Heads of state of the six partner states of the East African Community (EAC) endorsed the admission of the Democratic Republic of Congo (DRC) as its seventh partner state at a special virtual summit chaired by Kenya’s President Uhuru Kenyatta on 23 December. The leaders directed the EAC’s Council of Ministers to begin negotiations with the DRC to pave way for its admission into the bloc.
“A key part of our deliberations was to progress the aspirations of our brothers and sisters in the DRC to join us in the EAC. I consider this a testimony of not only the success of the EAC but also the opportunities that remain untapped,” said President Kenyatta.
The EAC is a regional intergovernmental organisation headquartered in Arusha, Tanzania, that was re-established by the original three partner states – Kenya, Tanzania and Uganda – in 2000. Following the subsequently admission of Burundi, Rwanda and South Sudan, the EAC is currently home to 177 million citizens with a combined Gross Domestic Product of USD193 billion.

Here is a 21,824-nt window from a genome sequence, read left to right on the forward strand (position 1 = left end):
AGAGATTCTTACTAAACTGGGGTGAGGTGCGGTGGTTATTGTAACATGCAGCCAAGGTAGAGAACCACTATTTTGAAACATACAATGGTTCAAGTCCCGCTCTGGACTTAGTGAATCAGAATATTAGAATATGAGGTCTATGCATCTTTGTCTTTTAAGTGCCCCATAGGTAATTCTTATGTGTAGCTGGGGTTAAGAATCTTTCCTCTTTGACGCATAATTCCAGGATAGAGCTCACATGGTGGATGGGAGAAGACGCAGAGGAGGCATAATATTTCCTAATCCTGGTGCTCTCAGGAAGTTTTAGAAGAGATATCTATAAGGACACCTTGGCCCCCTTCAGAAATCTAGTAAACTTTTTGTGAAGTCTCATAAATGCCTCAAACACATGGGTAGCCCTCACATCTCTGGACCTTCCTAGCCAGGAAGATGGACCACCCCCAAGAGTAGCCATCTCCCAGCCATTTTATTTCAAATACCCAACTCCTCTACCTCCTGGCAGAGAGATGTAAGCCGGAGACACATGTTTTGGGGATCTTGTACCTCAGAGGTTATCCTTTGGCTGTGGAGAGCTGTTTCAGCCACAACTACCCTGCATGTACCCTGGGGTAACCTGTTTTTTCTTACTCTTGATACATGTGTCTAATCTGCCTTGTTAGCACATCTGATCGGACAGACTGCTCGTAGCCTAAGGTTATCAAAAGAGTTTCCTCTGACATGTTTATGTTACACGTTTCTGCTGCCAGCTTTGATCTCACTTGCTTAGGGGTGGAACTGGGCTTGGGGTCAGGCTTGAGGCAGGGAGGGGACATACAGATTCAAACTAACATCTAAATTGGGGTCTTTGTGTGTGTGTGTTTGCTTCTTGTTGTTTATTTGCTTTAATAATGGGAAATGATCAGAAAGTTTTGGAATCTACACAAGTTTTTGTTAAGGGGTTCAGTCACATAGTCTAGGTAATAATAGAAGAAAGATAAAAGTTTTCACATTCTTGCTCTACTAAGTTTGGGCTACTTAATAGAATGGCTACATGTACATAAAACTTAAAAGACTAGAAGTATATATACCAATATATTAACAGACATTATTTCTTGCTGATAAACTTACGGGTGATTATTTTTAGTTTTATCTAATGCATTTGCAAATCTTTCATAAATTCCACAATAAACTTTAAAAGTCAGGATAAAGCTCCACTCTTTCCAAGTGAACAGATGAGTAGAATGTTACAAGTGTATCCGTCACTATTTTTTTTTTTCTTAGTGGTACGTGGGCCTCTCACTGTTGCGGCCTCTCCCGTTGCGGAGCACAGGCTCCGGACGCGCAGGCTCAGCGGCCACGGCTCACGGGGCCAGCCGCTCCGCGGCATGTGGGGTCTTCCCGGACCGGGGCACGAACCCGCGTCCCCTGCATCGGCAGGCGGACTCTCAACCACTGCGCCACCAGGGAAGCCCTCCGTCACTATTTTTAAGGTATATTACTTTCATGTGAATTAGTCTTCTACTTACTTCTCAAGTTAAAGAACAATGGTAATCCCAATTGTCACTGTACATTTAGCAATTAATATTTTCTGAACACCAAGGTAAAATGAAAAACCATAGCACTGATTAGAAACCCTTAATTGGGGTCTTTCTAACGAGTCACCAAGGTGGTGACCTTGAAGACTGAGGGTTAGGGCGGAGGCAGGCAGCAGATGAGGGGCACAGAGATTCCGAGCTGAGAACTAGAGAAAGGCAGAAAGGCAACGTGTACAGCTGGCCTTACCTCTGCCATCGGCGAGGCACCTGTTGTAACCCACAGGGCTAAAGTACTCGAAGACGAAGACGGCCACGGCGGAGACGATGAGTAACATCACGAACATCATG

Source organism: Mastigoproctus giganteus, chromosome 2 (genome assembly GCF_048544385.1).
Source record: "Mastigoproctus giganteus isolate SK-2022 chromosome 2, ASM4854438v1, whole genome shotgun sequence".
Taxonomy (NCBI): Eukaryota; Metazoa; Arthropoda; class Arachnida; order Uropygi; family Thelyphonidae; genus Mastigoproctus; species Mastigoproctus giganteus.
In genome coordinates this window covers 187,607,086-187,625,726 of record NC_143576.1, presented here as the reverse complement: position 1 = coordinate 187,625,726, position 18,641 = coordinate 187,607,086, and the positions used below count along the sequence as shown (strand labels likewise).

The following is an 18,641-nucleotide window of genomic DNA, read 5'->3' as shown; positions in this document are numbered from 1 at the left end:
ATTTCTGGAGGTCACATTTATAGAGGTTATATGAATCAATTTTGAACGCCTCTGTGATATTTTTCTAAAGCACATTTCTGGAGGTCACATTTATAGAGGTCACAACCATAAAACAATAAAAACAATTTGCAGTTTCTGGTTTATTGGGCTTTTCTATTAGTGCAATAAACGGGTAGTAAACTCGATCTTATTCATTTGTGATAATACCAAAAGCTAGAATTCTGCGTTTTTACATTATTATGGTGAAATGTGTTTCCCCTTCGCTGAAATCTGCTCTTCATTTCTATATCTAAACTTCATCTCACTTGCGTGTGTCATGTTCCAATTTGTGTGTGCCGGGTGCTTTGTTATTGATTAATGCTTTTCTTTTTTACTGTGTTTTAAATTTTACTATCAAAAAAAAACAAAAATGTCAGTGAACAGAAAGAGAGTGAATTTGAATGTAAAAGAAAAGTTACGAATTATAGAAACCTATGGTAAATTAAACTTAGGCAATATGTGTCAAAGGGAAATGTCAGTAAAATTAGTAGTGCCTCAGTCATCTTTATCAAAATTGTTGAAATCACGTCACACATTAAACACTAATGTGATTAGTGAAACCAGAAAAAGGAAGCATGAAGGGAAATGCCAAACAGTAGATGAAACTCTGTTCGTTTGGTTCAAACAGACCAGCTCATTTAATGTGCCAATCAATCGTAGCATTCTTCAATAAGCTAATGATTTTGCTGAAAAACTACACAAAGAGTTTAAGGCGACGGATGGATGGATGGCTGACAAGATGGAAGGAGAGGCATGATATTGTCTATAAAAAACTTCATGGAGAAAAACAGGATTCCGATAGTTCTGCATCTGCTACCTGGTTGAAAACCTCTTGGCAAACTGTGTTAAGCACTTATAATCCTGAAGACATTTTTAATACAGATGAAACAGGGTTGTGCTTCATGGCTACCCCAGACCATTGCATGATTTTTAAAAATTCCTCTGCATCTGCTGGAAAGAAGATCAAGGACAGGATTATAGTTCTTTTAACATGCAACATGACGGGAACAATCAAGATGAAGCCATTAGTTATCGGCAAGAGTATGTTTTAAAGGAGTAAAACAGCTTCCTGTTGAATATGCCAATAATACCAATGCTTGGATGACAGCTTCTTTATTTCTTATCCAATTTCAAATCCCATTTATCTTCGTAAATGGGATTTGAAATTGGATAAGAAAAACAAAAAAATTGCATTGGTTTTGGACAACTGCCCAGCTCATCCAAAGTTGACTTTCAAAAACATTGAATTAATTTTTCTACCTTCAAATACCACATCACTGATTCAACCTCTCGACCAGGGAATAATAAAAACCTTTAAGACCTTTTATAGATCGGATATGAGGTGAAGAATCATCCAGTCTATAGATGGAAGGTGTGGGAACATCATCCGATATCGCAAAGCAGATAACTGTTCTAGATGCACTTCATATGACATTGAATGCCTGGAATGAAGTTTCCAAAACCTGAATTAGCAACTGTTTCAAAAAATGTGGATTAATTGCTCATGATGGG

The admission of the DRC as a seventh member will increase the size of the EAC market to almost 269 million people and raise the body’s total GDP by USD50 billion to USD240 billion.
As one of the fastest growing regional economic blocs in the world, the EAC has widened the regional integration process through the East African Customs Union in 2005, the establishment of the Common Market in 2010 and the implementation of the East African Monetary Union Protocol.
Under the East African Customs Union, partner states have agreed to establish free trade on goods and services between themselves and agreed a common external tariff (CET), whereby imports from countries outside the EAC zone are subjected to the same tariff when sold to any EAC partner state. Goods moving freely within the EAC must comply with the EAC Rules of Origin and certain other provisions.
In 2010, the EAC launched its own Common Market for goods, labour and capital within the region, with the goal of creating a common currency and eventually a full political federation. In 2013, a protocol was signed outlining plans for launching a monetary union within 10 years and, in September 2018, a committee was formed to begin the process of drafting a regional constitution.
In 2008, after negotiations with the Southern African Development Community (SADC) and the Common Market for Eastern and Southern Africa (COMESA), the EAC agreed to an expanded free trade area including the member states of all three blocs. The EAC is also an integral part of the African Economic Community.